Gotham’s Gossip Gloss Grows Dim

Friday, September 24, 2010

Transcript

We can trace Gotham’s modern reign over gossip journalism to the late 1970s, when the New York Post introduced its “Page Six” column and the tabloid competed for daily dirt. But now, with the rise of outlets like Gawker and TMZ, New York’s star is fading, writes Foster Kamer in the Village Voice.

Comments [3]

Philip Prindeville from Portland, OR

What I found glaringly absent in this piece was any mention of the recent John Edwards/Rielle Hunter episode.

In this case, a "gossip mongering" tabloid like the National Enquirer did some very legitimate reporting.

The Los Angeles Times, on the other hand, used the mantle of refusing to indulge in "character assassination" when they buried the story: even well after several credible witnesses including the hotel manager, housekeeping staff, and surveillance video tapes all collaborated the story.

The question of which publication was more legitimate journalistically, has a supremely ironic answer.

Sep. 30 2010 11:04 PM
Evan from Santa Monica

While there was a lot of talk of Gawker in this story, I was hoping that Bob or Foster Kamer would talk about another website in the Gawker empire--Deadspin. What started out as an invaluable blog for discussing the banality of most sports coverage, and the dark side of ESPN, has become infamous for their gossip coverage of athletes and sports figures--printing photos of the Texas Rangers star Josh Hamilton, who famously turned his life and career around when he got sober, drunk in a bar with three women (he is married), gossip of ESPN broadcaster Chris Berman flirting with a woman (a pickup line to a woman wearing a leather skirt: "You're with me, leather," that became famous due to Deadspin and which other ESPN broadcasters alluded to on SportsCenter), and most recently, allegations that Brett Favre sent explicit photos in text messages to Jenn Sterger.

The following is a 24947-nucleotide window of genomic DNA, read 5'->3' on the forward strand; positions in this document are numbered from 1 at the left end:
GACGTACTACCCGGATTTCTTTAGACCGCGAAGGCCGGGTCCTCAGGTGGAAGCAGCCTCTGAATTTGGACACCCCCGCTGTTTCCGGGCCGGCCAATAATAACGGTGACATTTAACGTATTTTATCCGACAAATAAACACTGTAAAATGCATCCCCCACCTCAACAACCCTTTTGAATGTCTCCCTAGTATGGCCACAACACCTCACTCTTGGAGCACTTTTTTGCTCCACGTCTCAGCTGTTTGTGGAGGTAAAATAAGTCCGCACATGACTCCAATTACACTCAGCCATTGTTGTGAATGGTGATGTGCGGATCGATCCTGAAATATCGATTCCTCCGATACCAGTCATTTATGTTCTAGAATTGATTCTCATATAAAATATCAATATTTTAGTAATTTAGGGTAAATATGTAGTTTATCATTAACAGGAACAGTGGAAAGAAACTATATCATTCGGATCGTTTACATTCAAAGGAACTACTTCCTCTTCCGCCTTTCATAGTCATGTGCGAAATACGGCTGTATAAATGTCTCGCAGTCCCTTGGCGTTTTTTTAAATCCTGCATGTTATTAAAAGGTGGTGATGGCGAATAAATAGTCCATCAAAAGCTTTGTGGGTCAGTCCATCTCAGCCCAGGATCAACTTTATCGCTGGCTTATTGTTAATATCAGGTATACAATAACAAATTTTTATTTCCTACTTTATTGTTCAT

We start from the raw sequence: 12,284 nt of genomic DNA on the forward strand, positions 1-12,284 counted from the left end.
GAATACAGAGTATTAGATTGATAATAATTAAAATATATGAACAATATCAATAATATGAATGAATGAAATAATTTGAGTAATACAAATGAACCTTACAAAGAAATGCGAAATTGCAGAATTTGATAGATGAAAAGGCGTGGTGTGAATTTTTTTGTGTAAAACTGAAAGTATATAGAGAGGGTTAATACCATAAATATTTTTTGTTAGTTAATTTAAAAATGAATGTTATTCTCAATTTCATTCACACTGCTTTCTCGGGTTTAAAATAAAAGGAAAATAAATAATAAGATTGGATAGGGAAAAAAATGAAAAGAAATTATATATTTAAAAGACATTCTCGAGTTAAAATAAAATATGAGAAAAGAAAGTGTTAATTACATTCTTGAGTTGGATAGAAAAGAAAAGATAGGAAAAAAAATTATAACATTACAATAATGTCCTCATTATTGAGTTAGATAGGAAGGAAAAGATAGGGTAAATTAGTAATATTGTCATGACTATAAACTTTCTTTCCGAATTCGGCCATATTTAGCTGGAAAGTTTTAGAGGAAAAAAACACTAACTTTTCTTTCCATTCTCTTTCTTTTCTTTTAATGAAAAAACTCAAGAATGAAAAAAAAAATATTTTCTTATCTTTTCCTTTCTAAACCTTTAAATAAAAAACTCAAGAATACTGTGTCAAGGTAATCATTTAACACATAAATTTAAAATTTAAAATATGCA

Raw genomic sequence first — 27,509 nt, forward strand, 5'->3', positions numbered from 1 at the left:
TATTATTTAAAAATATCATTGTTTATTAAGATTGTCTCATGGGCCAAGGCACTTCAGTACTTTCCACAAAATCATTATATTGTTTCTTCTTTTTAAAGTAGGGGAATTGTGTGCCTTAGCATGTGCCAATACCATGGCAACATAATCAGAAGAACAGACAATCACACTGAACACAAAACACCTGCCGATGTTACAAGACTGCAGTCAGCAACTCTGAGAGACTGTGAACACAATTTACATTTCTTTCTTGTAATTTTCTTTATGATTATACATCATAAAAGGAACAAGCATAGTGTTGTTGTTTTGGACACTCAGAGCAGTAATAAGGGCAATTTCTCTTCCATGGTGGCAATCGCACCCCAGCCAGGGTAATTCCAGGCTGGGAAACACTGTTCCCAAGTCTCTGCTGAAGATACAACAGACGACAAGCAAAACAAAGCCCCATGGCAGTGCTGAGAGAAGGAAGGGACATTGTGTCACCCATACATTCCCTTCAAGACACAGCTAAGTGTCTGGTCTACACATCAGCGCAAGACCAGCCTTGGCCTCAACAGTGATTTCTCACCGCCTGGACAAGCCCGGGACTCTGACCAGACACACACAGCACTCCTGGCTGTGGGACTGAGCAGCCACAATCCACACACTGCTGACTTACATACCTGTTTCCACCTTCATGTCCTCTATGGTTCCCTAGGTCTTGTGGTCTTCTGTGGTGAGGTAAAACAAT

Sep. 27 2010 09:04 AM
Daniel Lafave from Cambridge, MA

What a bizarrely New York-centric piece. People outside the New York area have and have had little of no interest in the New York Post. Before I read about it on Gawker, I had no idea what Page Six even was. For most of America, gossip since the late 1960s has been the National Enquirer, other supermarket tabloids, celebrity gossip magazines like People and Us Weekly, and tabloid news shows. Message to New Yorkers: just because Page Six is a big deal in your world, doesn't mean it is matters to anyone else.

Sep. 26 2010 11:47 PM

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